Conductive polymer composite sensors

Lead Research Organisation: Imperial College London
Department Name: Dept of Bioengineering

Abstract

This research focusses on the creation of an embedded sensor to obtain biometric data from changes in the environment. We will address physiological systems-sensing which is a fundamentally challenging topic due to the invasive procedures required to obtain real-time and realistic data. Although external sensors exist, from devices that can measure single sensory outputs to more robust multifunctional sensors, these often lack in sensitivity. This project aims to create a monolithic polymeric embedded sensor that will securely attach to the body to increase accuracy and reduce noise of collected information which is the case in most multi-component wearable sensors.
The device will record physiological data, such as respiration rate, heart-rate, and motion that can be correlated to the underlying biological functionalities. Data will be obtained from non-anaesthitised animal subjects to provide a more accurate output and better represent realistic conditions. We will make use of modern rapid proto- typing technology and novel multifunctional materials to create a single-component device, and mathematically model the relationship between the measured anatomical, cellular, and neuronal changes. By monitoring and understanding how these changes are addressed by nature we can begin to create sensitive devices for other purposes and thereby use nature as a template for more complex synthetic systems.

This project will be undertaken in the Department of Bioengineering at Imperial College London which has numerous research groups focusing on the detection and sensing of biomechanical and neural cues. The topic lies on the interface between three main research areas: \detection, devices, design", \biomechanics" and
eural engineering". The EPSRC DTP studentship provides funding for the project which follows closely a number of research areas in the Council's remit. Most importantly \vision, hearing and other senses" and \sensors and
nstrumentation" are the most relevant areas to the research proposed, although elements from a wide range of bioin- formatics, materials chemistry, microelectronics, and engineering design all t within the active research interests of the Council. Finally, my own research interests fall rmly within the areas of polymer chemistry, and the molecular design of active com-
ponents for multifunctional organic sensor devices, and semiconductor technologies. I have relevant skills in materials analysis and polymer synthesis, and have worked with
implantable devices with signicant experience in using advanced equipment. I look forward to getting involved in this highly multidisciplinary and collaborative research.

Publications

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Studentship Projects

Project Reference Relationship Related To Start End Student Name
EP/N509486/1 01/10/2016 30/09/2021
1846144 Studentship EP/N509486/1 01/10/2016 15/12/2020 Michael Kasimatis
 
Description During the course of this grant a novel method of interfacing stretchable and non-stretchable electronics has been developed. A fully integrated wearable device with printed antennas, power generator, and monolithically integrated microcontroller elements within a stretchable, soft, polymer structure. This would initially be a wearable harness monitoring vital signs, or a rehabilitation device (such as a stress ball) with wireless data transmission capabilities. In the future this fully integrated architecture of electronic components within a uniform polymer matrix could become the norm for a range of electronic devices. The novelty that our research is focused on is the monolithic integration of different components with the matrix by a combination of covalent bonding and alloying interfaces. In the future, the sophistication in functionality and manufacturing of such devices will be explored and a final product will be delivered.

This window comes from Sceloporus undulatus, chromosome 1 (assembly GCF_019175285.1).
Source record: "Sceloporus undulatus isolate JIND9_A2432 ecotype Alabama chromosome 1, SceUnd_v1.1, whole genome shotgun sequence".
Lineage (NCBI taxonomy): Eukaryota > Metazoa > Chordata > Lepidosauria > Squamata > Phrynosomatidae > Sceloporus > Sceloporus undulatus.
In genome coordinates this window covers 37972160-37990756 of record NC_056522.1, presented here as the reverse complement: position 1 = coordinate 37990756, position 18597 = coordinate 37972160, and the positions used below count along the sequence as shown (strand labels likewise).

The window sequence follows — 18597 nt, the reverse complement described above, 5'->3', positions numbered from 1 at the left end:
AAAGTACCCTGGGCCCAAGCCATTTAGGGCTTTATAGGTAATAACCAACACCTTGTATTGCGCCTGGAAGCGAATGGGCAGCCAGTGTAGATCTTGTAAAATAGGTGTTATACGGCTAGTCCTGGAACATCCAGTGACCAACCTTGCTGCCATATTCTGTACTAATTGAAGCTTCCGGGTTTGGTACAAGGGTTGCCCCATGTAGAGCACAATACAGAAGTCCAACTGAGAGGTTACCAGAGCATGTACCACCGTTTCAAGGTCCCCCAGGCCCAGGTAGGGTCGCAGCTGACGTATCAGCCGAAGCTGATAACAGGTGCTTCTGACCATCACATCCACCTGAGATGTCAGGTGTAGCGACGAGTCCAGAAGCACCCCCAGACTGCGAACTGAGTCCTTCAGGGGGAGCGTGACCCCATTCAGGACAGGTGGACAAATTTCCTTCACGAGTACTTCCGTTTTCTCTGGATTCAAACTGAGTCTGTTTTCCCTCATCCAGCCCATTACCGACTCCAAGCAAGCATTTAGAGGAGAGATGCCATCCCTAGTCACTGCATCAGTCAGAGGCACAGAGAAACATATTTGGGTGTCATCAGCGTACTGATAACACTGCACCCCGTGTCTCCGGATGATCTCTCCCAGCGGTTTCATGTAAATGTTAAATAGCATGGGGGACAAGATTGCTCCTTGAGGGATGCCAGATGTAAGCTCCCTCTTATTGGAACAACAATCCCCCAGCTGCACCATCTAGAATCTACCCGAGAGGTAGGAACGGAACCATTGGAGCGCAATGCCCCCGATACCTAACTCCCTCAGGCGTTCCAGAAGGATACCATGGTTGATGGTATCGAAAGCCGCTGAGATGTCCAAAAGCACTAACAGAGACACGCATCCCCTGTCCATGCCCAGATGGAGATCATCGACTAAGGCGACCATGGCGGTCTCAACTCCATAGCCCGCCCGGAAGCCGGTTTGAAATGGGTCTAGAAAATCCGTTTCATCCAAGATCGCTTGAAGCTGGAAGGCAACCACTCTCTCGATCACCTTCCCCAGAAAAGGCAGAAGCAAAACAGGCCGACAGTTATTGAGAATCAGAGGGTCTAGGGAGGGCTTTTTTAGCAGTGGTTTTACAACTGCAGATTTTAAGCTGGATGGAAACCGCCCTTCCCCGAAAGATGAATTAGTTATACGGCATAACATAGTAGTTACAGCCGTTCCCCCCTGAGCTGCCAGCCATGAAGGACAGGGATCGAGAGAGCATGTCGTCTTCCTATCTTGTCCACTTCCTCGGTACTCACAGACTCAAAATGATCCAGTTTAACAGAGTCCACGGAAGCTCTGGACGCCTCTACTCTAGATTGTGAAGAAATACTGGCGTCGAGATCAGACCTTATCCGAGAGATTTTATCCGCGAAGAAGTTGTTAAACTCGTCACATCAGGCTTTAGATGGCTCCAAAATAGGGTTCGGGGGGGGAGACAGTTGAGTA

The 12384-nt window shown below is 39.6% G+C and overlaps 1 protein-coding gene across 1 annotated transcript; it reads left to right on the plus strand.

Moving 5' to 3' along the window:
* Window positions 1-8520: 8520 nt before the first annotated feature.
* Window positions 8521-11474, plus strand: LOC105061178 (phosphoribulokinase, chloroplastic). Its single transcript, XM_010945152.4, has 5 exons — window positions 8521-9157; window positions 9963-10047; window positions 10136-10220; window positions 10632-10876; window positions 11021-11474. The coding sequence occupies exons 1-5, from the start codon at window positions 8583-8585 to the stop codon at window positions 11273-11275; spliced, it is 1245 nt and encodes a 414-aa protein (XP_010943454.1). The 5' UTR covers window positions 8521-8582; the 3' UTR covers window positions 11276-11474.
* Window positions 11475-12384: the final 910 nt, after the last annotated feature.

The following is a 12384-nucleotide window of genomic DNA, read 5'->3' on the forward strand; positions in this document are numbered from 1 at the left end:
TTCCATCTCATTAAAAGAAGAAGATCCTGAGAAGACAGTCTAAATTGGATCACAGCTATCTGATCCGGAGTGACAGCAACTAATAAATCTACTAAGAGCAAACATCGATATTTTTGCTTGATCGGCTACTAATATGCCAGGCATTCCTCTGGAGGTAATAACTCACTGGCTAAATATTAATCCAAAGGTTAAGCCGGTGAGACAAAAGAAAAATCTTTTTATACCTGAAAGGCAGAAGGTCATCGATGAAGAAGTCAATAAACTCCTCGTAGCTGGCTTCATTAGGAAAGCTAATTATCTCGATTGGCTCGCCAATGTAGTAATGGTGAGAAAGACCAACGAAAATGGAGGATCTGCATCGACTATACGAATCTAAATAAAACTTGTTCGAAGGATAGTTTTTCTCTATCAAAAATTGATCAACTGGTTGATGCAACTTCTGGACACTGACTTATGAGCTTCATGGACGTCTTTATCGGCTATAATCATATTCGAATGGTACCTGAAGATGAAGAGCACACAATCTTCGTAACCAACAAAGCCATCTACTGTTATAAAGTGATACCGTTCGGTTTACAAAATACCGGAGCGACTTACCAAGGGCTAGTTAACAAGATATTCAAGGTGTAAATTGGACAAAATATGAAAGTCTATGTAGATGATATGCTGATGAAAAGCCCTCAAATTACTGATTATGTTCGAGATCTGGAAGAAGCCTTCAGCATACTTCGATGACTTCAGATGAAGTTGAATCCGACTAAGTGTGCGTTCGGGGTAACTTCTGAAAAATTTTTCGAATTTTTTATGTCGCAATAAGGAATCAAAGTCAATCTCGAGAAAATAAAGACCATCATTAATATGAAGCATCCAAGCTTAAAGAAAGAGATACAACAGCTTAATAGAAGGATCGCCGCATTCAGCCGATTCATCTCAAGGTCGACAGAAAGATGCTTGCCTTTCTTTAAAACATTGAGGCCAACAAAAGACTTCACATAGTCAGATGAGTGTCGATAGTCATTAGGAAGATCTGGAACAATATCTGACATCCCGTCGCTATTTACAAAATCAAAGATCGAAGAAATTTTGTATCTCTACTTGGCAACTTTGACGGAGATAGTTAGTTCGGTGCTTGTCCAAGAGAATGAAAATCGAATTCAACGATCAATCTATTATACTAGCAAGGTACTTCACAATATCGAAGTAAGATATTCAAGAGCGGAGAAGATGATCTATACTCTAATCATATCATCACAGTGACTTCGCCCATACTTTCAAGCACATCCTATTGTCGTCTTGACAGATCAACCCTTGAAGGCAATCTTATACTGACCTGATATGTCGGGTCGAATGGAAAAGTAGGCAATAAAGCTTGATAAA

Exploitation Route A novel form factor which allows for a plethora of new uses: more sensitive sensors, stretchable electronic devices are a step further than foldable mobile phones currently being prepared for mass production. Waterproof, generation of data where none existed, easy-to-use devices. Manufacturers, scientists, consumers and professionals can all benefit from this technology. We have already started developing this technology and proof of concept innovations have already arrived. Personal medical devices market is $1bn in size and consumer electronics is a $300m market.
Sectors Aerospace, Defence and Marine,Agriculture, Food and Drink,Chemicals,Creative Economy,Electronics,Environment,Healthcare,Leisure Activities, including Sports, Recreation and Tourism,Manufacturing, including Industrial Biotechology,Retail,Transport

 
Description The research has created novel technology and a patent application has been submitted. This filing will also be exploited commercially in the future in the area of medical devices and wearable physiological monitoring. A collaboration has began with a company addressing upper limb rehabilitation (and monitoring thereof) in the clinic. Commercial interest has also been demonstrated by medical device and skin mounted electronics startups. Furthermore, the Organic Electronics Association has shown interest around how this technology enabling the creating of monolithically integrated stretchable electronics will impact the future of stretchable and flexible electronics and future devices.
First Year Of Impact 2017
Sector Agriculture, Food and Drink,Chemicals,Digital/Communication/Information Technologies (including Software),Electronics,Environment,Healthcare,Manufacturing, including Industrial Biotechology
Impact Types Societal,Economic